3.7 Collisions and Impulse

In solving problems regarding the collision of objects, the Law of Conservation of Momentum is often restated as:

The subscripts 1 and 2 refer to two different objects, and the prime symbol (¢ ) signifies a quantity after the collision. Thus m1v1 represents the momentum of object 1 before the collision, while m1¢ v1¢ represents object 1’s momentum after the collision.

Impulse, the change in momentum of an object, is defined as a force applied through time. A mathematical translation follows:

The unit of impulse is N× s. This unit is equal to the SI unit for momentum, k× m/s, as shown below:

The relationship between energy, momentum, and impulse is illustrated in the following situation.

Calculate (a) the impulse experienced when a 70-kg person lands on firm ground after jumping from a height of 5.0 m (ignore air friction). Then estimate the average force exerted on the person’s feet by the ground if the landing is (b) stiff-legged, and (c) with bent legs. In the former case, assume the body moves 1.0 cm during impact, and in the second case, assume the legs bend 50 cm.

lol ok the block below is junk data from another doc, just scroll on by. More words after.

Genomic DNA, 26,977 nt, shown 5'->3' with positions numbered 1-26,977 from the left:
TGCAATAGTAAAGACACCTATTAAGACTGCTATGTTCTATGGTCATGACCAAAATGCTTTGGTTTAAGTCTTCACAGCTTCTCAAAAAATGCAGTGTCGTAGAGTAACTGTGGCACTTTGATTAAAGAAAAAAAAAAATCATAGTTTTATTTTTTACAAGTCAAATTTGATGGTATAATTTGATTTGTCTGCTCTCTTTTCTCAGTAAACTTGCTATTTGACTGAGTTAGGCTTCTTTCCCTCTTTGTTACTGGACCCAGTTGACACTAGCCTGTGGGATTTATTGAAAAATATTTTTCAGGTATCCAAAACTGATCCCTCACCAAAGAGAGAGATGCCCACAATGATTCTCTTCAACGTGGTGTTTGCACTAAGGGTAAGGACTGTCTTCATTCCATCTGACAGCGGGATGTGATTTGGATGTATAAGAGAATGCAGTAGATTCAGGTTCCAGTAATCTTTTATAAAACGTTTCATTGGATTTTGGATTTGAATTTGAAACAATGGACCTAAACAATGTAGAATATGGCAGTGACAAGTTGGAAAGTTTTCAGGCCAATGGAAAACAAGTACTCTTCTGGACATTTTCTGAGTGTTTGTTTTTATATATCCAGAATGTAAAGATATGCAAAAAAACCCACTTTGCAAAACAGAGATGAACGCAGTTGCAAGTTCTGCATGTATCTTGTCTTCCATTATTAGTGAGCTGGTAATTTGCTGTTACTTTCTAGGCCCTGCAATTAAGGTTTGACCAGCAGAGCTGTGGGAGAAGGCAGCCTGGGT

Solution (a): The force exerted by the person on the ground (and by the ground on the person) is unknown, and thus impulse cannot be directly calculated. However, we can use the fact that impulse is equal to the change in momentum of the object. First we will calculate the person’s velocity at the moment he lands on the ground:

As the person strikes the ground, the momentum is quickly brought to zero. The impulse on the person is thus:

Solution (b): In coming to rest, the body accelerates from 9.9 m/s to zero in a distance, d = 1.0 cm = 1.0 x 10-2 m. The average velocity during this period is (9.9 m/s + 0 m/s)/2 = 5.0 m/s, so the time of the collision is

Since the impulse is FD t = 690 N× s, and D t = 2.0 x 10-3 s, the average force, Favg, is

By Newton’s Second Law, Favg is the average upward force exerted on the man’s legs by the ground, Fgnd, minus the downward force of gravity, mg:

Solution (c): This case is similar to that in part (b), except d = 0.50 m. Thus, D t = (0.5 m)/(5.0 m/s) = 0.1 s, and